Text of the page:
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Letter: Honouring Alcock and Brown

On Saturday, June 14, 1919 British Royal Air Force officers Arthur Whitten Brown and John Alcock took off from a bumpy field in St. John’s, Newfoundland and soared into history as the first to fly the Atlantic Ocean non-stop. The takeoff site was christened “Lester’s Field” by Brown for the family that owned the property.

The Alcock and Brown Monument at the Legion on Blackmarsh Road in St. John’s.
— Photo by Rhonda Hayward/The Telegram

The Vickers Vimy biplane, a product of the just concluded First World War and heavily loaded with fuel, began its take off run on what is today Blackmarsh Road near the site of Branch 1 of the Royal Canadian Legion.

It gathered speed and staggered into the air near what is today the intersection of Blackmarsh Road and Hamilton Avenue Extension.

In a flight that took just over 16 hours, the duo arrived safely, if somewhat spectacularly, at Clifden, Ireland. The landing was routine until the plane entered a boggy area and nosed over, causing some damage but leaving Alcock and Brown uninjured. Today, the same flight can be made in 5.5 or 6 hours in relative comfort — real comfort if you care to pay more. Chances of nosing over in a bog on landing are greatly reduced.

It is no exaggeration to say that the flight of Alcock and Brown led directly to today’s safe, high-speed air transport that connects virtually every place on earth. The flight proved that flying long distances over water, and land, could be safe and a time saving way to travel. Until the beginning of the Second World War most long-distance flying was done within North America and Europe, the Atlantic and Pacific remaining mostly the preserve of daredevils out to make a name for themselves or the manufacturers of their aircraft and a few flying boats. But with the coming of the global conflict and the rapid improvements in aircraft technology, over ocean flying came into its own when thousands of war planes built in the United States and Canada were flown directly to the theatres of war rather than shipped in slow ships at risk from extreme weather and German submarine attack.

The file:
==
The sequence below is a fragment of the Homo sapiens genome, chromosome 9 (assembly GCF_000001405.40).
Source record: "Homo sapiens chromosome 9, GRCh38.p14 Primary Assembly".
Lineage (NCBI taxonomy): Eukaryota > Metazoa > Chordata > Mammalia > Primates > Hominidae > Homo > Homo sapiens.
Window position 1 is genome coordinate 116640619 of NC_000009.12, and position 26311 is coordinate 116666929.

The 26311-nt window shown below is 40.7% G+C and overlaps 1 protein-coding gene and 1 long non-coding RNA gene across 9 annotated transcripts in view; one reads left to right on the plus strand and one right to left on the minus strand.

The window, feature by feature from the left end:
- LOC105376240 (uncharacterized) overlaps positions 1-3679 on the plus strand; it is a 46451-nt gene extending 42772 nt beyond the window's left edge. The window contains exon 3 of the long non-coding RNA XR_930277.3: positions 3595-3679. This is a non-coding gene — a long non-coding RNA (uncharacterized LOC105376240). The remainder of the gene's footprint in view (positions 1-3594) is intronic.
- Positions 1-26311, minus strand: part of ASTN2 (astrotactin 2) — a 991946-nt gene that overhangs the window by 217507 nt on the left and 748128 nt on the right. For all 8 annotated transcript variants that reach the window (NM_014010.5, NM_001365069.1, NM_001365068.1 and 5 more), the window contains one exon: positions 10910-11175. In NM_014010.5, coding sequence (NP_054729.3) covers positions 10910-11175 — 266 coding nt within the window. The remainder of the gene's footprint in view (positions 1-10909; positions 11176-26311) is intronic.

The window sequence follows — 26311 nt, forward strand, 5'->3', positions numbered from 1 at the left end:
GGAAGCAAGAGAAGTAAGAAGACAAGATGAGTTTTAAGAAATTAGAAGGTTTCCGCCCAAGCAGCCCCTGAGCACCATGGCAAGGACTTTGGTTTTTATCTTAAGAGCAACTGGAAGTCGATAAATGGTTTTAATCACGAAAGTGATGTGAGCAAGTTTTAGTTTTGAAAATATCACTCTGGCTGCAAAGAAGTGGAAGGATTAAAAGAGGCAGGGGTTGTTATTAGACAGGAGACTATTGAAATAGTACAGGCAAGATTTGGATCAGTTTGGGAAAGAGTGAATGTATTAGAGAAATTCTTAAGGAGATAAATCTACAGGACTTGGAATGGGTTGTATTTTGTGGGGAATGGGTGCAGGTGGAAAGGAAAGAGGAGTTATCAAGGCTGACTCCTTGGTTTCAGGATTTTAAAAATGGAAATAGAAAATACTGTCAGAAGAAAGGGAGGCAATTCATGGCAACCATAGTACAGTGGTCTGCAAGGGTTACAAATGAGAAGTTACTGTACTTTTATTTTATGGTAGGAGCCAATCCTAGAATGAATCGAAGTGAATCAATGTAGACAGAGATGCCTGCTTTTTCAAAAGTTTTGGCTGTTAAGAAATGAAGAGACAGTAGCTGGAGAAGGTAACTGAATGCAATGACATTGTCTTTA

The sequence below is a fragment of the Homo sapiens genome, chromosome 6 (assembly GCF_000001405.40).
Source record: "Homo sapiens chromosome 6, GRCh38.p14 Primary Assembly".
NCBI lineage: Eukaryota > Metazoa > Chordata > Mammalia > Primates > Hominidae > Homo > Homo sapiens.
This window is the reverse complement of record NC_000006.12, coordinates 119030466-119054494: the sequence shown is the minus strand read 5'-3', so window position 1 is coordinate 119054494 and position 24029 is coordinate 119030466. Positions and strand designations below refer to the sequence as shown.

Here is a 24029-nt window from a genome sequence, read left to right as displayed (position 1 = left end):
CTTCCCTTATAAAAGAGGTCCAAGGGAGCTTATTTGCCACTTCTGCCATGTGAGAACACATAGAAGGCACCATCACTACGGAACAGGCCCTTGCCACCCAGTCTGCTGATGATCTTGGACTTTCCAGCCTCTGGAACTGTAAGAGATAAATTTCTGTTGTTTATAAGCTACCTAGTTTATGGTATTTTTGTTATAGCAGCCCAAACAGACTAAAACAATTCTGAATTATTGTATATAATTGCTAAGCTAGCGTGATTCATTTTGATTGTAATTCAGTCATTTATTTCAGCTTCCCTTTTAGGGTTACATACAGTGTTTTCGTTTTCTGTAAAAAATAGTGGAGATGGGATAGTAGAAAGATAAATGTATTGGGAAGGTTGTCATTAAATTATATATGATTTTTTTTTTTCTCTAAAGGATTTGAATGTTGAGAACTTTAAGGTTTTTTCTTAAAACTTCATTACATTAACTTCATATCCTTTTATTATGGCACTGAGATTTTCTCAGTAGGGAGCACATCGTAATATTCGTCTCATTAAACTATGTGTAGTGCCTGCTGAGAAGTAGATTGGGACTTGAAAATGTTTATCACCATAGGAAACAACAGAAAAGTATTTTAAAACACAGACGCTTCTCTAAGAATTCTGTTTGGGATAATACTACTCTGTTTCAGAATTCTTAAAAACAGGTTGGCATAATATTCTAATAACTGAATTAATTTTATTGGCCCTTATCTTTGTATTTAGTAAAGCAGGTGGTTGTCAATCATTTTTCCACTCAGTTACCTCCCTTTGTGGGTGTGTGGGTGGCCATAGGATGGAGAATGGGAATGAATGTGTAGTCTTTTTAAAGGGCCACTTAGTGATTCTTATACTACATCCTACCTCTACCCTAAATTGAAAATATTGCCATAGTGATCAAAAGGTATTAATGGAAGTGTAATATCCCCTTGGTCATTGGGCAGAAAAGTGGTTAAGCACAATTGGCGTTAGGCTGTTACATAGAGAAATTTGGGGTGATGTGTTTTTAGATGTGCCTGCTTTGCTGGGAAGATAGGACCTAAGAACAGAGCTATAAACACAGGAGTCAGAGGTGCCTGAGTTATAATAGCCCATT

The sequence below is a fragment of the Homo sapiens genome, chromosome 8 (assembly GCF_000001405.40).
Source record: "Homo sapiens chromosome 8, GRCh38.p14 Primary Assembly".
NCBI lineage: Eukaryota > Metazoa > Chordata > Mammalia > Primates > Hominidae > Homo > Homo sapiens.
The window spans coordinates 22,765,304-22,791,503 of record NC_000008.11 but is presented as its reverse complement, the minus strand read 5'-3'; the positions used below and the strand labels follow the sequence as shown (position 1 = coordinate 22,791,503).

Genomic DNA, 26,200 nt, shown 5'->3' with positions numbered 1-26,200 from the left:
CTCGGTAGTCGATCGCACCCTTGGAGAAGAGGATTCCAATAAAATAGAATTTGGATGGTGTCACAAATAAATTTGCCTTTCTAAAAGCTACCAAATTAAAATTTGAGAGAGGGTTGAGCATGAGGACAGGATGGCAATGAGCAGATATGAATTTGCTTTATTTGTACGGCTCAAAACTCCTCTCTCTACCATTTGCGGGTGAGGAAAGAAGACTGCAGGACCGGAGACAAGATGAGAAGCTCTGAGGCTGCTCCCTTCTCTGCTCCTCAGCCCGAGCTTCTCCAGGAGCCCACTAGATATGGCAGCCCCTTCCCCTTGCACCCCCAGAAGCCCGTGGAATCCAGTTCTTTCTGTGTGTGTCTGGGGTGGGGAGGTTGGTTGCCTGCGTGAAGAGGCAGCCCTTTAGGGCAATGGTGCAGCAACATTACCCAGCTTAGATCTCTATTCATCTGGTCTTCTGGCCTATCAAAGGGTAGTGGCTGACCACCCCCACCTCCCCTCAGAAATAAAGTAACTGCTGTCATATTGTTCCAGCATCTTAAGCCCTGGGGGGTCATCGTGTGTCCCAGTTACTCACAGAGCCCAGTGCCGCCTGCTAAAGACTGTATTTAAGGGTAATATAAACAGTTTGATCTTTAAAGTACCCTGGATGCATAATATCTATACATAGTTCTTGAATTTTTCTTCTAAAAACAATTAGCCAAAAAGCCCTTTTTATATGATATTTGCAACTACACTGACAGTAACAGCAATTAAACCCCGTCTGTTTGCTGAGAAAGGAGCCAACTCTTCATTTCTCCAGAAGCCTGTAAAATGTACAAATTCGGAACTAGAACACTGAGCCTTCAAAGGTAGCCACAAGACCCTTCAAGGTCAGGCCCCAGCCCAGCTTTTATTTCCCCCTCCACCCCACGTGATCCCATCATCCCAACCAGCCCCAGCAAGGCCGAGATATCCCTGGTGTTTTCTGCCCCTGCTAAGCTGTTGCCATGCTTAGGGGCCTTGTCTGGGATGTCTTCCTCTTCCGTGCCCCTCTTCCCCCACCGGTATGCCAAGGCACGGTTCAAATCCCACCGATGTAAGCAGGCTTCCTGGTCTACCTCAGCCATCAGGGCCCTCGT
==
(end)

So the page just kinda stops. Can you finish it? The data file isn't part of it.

Again, Newfoundland played a major role when Gander Airport, then the largest in the world, was built as a refueling base for aircraft headed both east and west across the Atlantic. After the war, with many paved runways built during the conflict made available for civilian use, land-based planes quickly established safe, scheduled flights. Gander remained one of the most important airports in the world until the advent of modern, fuel efficient, jet engines precluded the need for stopping to refuel before making the crossing.

It is my intent that the world changing accomplishment of Alcock and Brown be recognized and widely celebrated in this province in 2019, just 18 months from now. I intend to contact the city council of St. John’s, the Newfoundland government and other interested parties for support, both financial and moral. And I am asking anyone with an interest in aviation and this historic event to help mark this major milestone in our province’s history.

I may be contacted at by anyone interested in helping out.

Gary Hebbard

St. John’s

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